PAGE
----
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The Fast Growing Career of a Wind Turbine Technician

A Career as a Wind Turbine Tech

Wind is a natural effect created by the sun’s energy, which pulsates down on us at 175 million watts per hour. That energy hits the ground, heats it, and rises as low pressure that is then sucked up by the air. That suction produces wind. Of course, there is more complicated science involved, but that’s the gist of it.

Wind can be a powerful force of energy on its own, so it makes sense that we humans find ways to harness its strength and use it for our greater good. One solution? Wind turbines. And, the good that comes from them is plentiful. Using wind as a source of power doesn’t deplete the earth’s natural resources. Plus, it creates jobs. Queue in the wind turbine technician. The fastest growing field in the world. If you are searching for a career or considering a career change, why not look into becoming a wind turbine tech?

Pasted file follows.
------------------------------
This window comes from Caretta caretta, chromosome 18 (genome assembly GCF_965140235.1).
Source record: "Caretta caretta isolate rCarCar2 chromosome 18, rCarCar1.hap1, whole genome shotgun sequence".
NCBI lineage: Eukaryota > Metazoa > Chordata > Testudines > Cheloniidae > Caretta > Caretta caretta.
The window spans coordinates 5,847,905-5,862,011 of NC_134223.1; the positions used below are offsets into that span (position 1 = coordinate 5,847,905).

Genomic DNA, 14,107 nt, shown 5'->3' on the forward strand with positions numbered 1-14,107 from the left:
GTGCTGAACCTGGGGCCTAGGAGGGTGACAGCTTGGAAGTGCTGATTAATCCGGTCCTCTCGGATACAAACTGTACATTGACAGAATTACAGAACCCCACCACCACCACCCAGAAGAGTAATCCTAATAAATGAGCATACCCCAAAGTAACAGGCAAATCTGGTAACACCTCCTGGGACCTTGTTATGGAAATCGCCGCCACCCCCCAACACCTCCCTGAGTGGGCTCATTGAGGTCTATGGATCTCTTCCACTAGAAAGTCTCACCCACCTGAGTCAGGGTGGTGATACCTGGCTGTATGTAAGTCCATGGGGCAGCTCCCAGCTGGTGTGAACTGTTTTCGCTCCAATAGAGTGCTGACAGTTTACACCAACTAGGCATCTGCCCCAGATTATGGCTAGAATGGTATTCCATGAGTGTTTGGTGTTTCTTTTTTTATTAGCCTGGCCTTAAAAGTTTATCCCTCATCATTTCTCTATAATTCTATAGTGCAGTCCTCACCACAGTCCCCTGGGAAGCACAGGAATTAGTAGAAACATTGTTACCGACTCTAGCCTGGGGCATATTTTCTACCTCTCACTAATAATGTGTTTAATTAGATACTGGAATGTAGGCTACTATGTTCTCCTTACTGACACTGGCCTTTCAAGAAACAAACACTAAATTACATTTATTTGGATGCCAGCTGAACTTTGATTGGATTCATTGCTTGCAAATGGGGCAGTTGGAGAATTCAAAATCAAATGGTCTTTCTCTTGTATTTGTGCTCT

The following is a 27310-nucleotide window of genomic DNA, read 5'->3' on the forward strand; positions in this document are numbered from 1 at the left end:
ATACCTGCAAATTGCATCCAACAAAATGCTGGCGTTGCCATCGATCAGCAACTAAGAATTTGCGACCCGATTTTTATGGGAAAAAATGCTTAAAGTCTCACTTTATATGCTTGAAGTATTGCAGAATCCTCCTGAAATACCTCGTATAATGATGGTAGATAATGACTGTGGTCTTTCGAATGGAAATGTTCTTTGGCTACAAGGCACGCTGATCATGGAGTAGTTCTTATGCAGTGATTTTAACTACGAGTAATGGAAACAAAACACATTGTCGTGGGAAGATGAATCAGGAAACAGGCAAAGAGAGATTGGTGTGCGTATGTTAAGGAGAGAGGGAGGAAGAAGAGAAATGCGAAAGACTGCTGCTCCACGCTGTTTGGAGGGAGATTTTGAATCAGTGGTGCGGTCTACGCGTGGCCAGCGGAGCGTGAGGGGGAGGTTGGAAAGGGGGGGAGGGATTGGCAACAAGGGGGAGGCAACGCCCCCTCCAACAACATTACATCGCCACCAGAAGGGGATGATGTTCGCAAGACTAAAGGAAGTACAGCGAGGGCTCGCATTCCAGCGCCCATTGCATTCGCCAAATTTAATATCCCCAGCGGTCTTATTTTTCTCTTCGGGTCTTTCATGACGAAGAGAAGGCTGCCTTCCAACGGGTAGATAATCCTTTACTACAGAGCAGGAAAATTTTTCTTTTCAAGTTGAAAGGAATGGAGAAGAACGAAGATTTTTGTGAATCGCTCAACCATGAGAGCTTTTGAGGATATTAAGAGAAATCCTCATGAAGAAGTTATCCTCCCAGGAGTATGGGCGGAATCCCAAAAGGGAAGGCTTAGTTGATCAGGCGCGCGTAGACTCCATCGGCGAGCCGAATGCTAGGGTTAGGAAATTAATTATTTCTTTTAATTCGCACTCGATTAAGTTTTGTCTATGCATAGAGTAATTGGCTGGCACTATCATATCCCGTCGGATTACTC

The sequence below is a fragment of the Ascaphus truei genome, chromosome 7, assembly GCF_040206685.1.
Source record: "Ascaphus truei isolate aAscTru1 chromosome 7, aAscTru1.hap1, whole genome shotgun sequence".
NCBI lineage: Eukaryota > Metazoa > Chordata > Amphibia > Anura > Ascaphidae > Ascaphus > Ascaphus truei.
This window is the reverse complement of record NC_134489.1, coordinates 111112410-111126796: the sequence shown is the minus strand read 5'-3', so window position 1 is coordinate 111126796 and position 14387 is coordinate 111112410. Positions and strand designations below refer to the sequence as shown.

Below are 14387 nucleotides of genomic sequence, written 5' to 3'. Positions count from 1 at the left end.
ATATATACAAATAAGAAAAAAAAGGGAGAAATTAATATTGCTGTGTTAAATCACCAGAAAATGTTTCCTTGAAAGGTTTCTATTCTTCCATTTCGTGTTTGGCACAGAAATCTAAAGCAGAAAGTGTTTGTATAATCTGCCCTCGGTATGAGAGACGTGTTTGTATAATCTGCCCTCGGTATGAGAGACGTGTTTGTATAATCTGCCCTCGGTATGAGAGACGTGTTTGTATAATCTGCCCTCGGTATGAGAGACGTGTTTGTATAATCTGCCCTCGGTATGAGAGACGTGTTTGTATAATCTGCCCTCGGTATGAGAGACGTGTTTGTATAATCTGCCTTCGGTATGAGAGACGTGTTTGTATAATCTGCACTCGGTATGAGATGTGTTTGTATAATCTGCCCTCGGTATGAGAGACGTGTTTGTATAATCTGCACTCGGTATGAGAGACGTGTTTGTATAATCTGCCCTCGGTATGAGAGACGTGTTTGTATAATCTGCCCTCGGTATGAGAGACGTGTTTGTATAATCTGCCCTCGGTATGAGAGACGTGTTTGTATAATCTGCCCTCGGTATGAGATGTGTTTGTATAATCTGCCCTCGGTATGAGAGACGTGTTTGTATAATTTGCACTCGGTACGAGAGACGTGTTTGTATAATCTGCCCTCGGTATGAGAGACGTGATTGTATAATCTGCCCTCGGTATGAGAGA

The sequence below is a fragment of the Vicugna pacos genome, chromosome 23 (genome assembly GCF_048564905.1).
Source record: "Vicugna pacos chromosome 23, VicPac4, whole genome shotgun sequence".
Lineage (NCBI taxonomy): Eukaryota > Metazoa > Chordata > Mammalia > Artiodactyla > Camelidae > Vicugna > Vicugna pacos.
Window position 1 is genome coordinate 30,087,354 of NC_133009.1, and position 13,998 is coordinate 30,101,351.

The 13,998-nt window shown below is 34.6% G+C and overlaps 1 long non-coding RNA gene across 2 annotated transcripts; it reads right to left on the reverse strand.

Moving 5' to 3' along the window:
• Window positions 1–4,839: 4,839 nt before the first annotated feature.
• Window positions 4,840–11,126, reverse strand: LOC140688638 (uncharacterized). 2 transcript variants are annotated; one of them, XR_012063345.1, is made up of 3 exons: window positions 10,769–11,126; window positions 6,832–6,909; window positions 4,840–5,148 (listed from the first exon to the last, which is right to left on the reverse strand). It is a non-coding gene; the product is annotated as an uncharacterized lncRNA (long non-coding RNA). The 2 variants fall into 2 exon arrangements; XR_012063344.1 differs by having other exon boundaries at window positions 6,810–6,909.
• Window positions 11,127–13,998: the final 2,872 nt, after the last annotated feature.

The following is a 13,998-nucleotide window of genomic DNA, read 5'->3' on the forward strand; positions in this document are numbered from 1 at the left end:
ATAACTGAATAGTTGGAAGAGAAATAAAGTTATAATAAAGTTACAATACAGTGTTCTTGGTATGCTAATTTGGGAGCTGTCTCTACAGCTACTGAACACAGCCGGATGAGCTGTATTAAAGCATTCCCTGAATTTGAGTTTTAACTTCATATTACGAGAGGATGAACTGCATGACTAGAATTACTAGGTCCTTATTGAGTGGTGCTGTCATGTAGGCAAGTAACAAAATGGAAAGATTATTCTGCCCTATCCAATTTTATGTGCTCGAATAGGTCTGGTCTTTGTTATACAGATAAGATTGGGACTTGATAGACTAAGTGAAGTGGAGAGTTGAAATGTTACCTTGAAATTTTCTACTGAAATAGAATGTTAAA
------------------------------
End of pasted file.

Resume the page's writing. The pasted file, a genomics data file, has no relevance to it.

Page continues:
Really? Why NOT wind? It doesn’t pollute the environment because it’s part of it. It’s a clean, cheap, and constant source of energy. As long as the sun is in the sky, wind will always be produced. There is enough land to sustain the wind turbines used to turn the wind into power; farms and ranches in particular are the perfect land hosts for the turbines.

There are some drawbacks, however. One is that these well-suited properties are usually rurally situated, areas generally further away from the more heavily populated centers where power is needed. So, it can get costly to run the proper transmission lines. Another disadvantage, one which is being looked into, is a way to remedy the wind turbine blade strikes of bats and birds. Even though electricity is far more harmful to the environment the way it’s currently sourced, wildlife conservation is being taken seriously to keep the environmental impact of the wind turbines to a minimum.

All in all, wind turbines are not just a lesser of evils. They are more advantageous in more ways than not.


There are various geo-specific factors, from bodies of water to different terrains, that have an effect on the wind flow. What a wind turbine does is to take the available wind from whatever area it is in and create energy out of it. It is a modern day, state-of-the-art windmill. Clusters of turbines are called wind farms. Very often, you’ll drive down a more desolate area of a highway and pass a wind farm standing majestically amidst large fields.